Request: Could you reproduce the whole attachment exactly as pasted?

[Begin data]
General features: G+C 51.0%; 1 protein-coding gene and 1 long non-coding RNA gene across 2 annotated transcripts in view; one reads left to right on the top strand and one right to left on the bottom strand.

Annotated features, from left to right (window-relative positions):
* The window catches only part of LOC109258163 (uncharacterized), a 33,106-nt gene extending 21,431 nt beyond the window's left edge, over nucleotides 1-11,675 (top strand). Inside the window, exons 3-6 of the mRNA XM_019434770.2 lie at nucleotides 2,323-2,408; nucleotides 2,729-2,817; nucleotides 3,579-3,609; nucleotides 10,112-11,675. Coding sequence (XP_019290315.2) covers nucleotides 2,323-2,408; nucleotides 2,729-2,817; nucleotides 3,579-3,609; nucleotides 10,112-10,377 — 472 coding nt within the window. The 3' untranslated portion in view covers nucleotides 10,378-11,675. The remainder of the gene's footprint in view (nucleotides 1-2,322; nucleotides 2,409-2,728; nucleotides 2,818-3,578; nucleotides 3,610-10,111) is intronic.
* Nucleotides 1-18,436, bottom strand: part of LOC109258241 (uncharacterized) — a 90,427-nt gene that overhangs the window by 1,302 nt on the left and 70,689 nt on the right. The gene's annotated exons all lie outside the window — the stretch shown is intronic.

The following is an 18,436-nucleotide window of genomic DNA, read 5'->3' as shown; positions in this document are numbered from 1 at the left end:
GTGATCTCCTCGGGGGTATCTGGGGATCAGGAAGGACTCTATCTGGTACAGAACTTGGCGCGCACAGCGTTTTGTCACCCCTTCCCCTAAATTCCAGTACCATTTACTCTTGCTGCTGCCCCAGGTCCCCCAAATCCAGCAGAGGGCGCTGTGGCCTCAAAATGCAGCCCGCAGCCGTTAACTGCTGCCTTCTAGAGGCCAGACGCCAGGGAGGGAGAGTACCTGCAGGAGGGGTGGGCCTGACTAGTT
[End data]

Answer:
General features: G+C 51.0%; 1 protein-coding gene and 1 long non-coding RNA gene across 2 annotated transcripts in view; one reads left to right on the top strand and one right to left on the bottom strand.

Annotated features, from left to right (window-relative positions):
* The window catches only part of LOC109258163 (uncharacterized), a 33,106-nt gene extending 21,431 nt beyond the window's left edge, over nucleotides 1-11,675 (top strand). Inside the window, exons 3-6 of the mRNA XM_019434770.2 lie at nucleotides 2,323-2,408; nucleotides 2,729-2,817; nucleotides 3,579-3,609; nucleotides 10,112-11,675. Coding sequence (XP_019290315.2) covers nucleotides 2,323-2,408; nucleotides 2,729-2,817; nucleotides 3,579-3,609; nucleotides 10,112-10,377 — 472 coding nt within the window. The 3' untranslated portion in view covers nucleotides 10,378-11,675. The remainder of the gene's footprint in view (nucleotides 1-2,322; nucleotides 2,409-2,728; nucleotides 2,818-3,578; nucleotides 3,610-10,111) is intronic.
* Nucleotides 1-18,436, bottom strand: part of LOC109258241 (uncharacterized) — a 90,427-nt gene that overhangs the window by 1,302 nt on the left and 70,689 nt on the right. The gene's annotated exons all lie outside the window — the stretch shown is intronic.

The following is an 18,436-nucleotide window of genomic DNA, read 5'->3' as shown; positions in this document are numbered from 1 at the left end:
GTGATCTCCTCGGGGGTATCTGGGGATCAGGAAGGACTCTATCTGGTACAGAACTTGGCGCGCACAGCGTTTTGTCACCCCTTCCCCTAAATTCCAGTACCATTTACTCTTGCTGCTGCCCCAGGTCCCCCAAATCCAGCAGAGGGCGCTGTGGCCTCAAAATGCAGCCCGCAGCCGTTAACTGCTGCCTTCTAGAGGCCAGACGCCAGGGAGGGAGAGTACCTGCAGGAGGGGTGGGCCTGACTAGTT